Food Prices – a quick look

The Economist may have the Big Mac index, but I use the jianbing index to get a sense of prices. A jianbing is a fried cake that can be purchased on many city streets in China. It is cooked on a large flat circular griddle surface, as you can see in the video in the link above. The batter is slapped on the griddle, and a cooking trowel is used to wipe off the excess batter; an egg is then cracked on the cooking batter, the yolk broken, and spread around the cooking batter. Spices are then added – usually scallion, maybe cilantro, and then a brown sauce is spread on the top. The brown sauce is then laced with red peppers (they usually ask if you want it spicy, which I do), and then a piece of fried dough is added. The cake is then folded up, cut in half for easy eating, and put into a plastic bag.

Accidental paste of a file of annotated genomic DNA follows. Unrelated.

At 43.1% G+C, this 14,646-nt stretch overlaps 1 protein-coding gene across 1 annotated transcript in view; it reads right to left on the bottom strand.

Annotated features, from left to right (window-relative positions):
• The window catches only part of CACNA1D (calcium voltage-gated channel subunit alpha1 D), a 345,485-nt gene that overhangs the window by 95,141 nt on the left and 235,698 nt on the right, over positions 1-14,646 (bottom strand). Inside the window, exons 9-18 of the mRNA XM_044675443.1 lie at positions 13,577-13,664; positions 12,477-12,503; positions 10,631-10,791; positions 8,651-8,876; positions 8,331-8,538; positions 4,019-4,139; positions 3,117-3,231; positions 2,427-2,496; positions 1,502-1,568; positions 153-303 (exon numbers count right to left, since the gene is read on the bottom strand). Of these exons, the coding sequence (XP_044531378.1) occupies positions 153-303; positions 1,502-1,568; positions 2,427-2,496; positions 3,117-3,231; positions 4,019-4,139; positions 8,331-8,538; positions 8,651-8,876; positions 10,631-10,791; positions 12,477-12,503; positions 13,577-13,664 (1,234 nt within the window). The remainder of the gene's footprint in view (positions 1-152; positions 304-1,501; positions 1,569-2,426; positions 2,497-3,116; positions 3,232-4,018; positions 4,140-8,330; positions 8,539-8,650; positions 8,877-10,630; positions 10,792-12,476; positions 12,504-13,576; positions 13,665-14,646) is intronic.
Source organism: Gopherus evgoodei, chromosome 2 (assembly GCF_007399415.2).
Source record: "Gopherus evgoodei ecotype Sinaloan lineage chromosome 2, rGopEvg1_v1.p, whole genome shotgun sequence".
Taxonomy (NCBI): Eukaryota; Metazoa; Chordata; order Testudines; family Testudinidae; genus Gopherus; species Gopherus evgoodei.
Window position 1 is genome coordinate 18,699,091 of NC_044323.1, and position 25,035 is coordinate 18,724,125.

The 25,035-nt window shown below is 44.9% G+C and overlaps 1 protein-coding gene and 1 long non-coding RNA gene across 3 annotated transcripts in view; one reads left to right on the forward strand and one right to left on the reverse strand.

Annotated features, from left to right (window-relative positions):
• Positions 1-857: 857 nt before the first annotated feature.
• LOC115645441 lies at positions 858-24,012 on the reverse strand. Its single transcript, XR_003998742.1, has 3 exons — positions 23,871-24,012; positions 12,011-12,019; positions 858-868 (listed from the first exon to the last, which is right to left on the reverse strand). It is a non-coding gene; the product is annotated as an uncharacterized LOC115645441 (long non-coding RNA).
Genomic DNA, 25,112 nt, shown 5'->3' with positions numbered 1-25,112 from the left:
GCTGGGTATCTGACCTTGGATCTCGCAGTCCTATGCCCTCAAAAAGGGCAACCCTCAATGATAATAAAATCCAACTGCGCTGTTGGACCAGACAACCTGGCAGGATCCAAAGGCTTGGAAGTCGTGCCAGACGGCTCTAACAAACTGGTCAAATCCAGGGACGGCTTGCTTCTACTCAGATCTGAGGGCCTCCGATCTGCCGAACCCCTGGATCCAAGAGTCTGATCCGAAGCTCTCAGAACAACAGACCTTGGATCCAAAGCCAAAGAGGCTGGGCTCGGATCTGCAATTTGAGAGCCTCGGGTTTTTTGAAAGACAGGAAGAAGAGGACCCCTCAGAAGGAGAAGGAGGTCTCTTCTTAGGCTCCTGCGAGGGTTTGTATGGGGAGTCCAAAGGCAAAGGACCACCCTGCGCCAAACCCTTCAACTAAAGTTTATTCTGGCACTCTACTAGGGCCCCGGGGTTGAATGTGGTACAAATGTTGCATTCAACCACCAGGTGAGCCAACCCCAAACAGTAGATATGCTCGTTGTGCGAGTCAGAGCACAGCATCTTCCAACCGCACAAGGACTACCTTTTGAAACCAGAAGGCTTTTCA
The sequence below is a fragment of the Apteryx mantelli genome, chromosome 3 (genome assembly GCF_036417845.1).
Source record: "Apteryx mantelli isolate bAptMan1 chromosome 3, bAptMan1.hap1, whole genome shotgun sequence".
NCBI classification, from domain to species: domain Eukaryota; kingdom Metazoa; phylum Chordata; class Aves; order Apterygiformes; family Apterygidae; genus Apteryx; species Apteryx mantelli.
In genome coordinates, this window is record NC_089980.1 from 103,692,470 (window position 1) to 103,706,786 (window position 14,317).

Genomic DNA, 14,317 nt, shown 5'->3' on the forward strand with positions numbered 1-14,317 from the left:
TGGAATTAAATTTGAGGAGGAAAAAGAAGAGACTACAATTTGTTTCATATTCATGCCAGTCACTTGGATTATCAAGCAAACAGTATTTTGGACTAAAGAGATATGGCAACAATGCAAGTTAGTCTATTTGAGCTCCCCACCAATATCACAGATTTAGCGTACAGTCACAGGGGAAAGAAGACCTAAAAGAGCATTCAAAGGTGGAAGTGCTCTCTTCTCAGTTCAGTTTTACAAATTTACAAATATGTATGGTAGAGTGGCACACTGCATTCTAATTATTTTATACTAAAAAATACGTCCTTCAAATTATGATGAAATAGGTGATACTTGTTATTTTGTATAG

jianbingThis was what I had for my first breakfast in China; it cost 4 RMB. If I remember correctly, it cost 2.5 RMB last summer in 2013; the first time I had it in 1993, it cost .5 RMB. Now the lady that I usually buy my jianbing from wasn’t open yet, so this was a different vendor (and maybe I got ripped off). The group will be looking at the prices of everyday food items (not really street food) to get a sense of people’s food expenses and how this shapes their consumption practices. Various studies have tracked the growing inflation of food prices, especially for food items such as cooking oil, pork, milk, and other food items. This has also been linked to various food scares and food safety issues